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November 24, 2011 / compassioninpolitics

Ramblings about Policymaking, Framework, and Critique in Debate

A couple of ramblings….
Normal critiques should implicitly critique many of the assumptions that 2ac framework arguments are grounded in.

Even if it doesn’t, it should be easy to find evidence–and you have the entire block to be making this argument, so you can throw down–just be sure to have mini-frontlines to core 2ac claims.

Bottom line: Critique is an argument.

Also, exploit that the policy vs. critique distinction is a myth. And even if it isn’t the critique asks prior questions and as such is a gateway issue. Also, read the wiki, and many critiques make this & similar arguments in the shell (ie in the implications or final subpoint, often).

Getting better at critique debates over framework:
Also, watching just 15 minutes of two videos will likely help.
1. Watch the infamous John Turner critique lecture at Dartmouth. He makes a distinction between problem/solution of policy and the critique. This distinction is a FW argument in my opinion. Many people read the Dillion & Reid evidence.
2. Watch one of the demo debates where John is debating (there is one from Dartmouth & one from this year at Emory Debate institute).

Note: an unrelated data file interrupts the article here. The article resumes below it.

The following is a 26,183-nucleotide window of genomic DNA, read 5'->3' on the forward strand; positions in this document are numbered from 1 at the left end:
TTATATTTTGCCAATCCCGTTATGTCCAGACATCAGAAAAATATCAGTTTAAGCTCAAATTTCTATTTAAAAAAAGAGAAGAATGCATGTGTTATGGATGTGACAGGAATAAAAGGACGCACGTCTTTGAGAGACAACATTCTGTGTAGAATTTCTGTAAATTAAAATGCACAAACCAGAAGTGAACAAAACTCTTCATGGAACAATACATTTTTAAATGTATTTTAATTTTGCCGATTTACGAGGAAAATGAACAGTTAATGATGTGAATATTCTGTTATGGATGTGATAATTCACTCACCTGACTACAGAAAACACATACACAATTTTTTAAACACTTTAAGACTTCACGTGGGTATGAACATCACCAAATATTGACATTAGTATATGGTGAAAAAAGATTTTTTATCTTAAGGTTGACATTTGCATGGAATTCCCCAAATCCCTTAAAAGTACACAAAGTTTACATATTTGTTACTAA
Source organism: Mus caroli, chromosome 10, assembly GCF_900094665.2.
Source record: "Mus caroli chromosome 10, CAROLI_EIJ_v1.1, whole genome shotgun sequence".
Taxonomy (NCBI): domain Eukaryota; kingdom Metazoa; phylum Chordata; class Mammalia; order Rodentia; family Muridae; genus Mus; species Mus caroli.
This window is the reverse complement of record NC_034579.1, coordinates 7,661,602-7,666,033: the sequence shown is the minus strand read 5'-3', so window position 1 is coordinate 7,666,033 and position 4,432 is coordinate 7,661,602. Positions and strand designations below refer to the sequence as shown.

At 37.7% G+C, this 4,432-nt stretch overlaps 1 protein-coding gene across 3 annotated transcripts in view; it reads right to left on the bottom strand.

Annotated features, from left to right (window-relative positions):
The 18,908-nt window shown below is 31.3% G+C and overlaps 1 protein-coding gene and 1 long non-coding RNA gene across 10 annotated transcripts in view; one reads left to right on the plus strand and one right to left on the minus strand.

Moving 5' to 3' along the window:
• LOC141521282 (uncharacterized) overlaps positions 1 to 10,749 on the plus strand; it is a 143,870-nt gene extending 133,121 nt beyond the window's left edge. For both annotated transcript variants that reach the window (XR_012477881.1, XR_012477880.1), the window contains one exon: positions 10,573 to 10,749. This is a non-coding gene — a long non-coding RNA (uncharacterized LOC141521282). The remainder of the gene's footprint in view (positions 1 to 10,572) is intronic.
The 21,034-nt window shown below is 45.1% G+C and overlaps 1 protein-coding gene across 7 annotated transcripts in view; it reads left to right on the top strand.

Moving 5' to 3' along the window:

3. Watch and/or read critique debates…..you should have no problem finding 6 to 10 reasons why this is true. You really probably only need 3 really good ones to win.
4. Dive into the critique and framework literature, some of which is available at the Open Evidence Project.

However, the further you dive into this issue will make you a much, much better thinking and debater. If you decide to stake out territory here…..so many debates come down to this issue that it will pay big, big dividends.

Answer some questions to think about roleplaying vs. critique framework debates:
1. why is it important that we examine our assumptions?
2. how should we deal with policy or ideas based on flawed assumptions? what will the effect of implementing policies with bad assumptions be?
3. why is a critical approach to policy and life decisions important? Why is it more important than policymaking?
4. can we combine policy making and critique in terms of decision calculous? What would that look like? which side would that favor?
5. how should we prioritize social science and philosophy when making public policy decisions?
6. how do the issues of utilitarianism & pragmatism relate to the critique vs. policymaking discussion?
7. what is the role of the ballot? what is the role of the judge? or what should be their role & why? what is the role of debate?
8. what are parallel instances in which these same issues arise….how would we resolve those issues?

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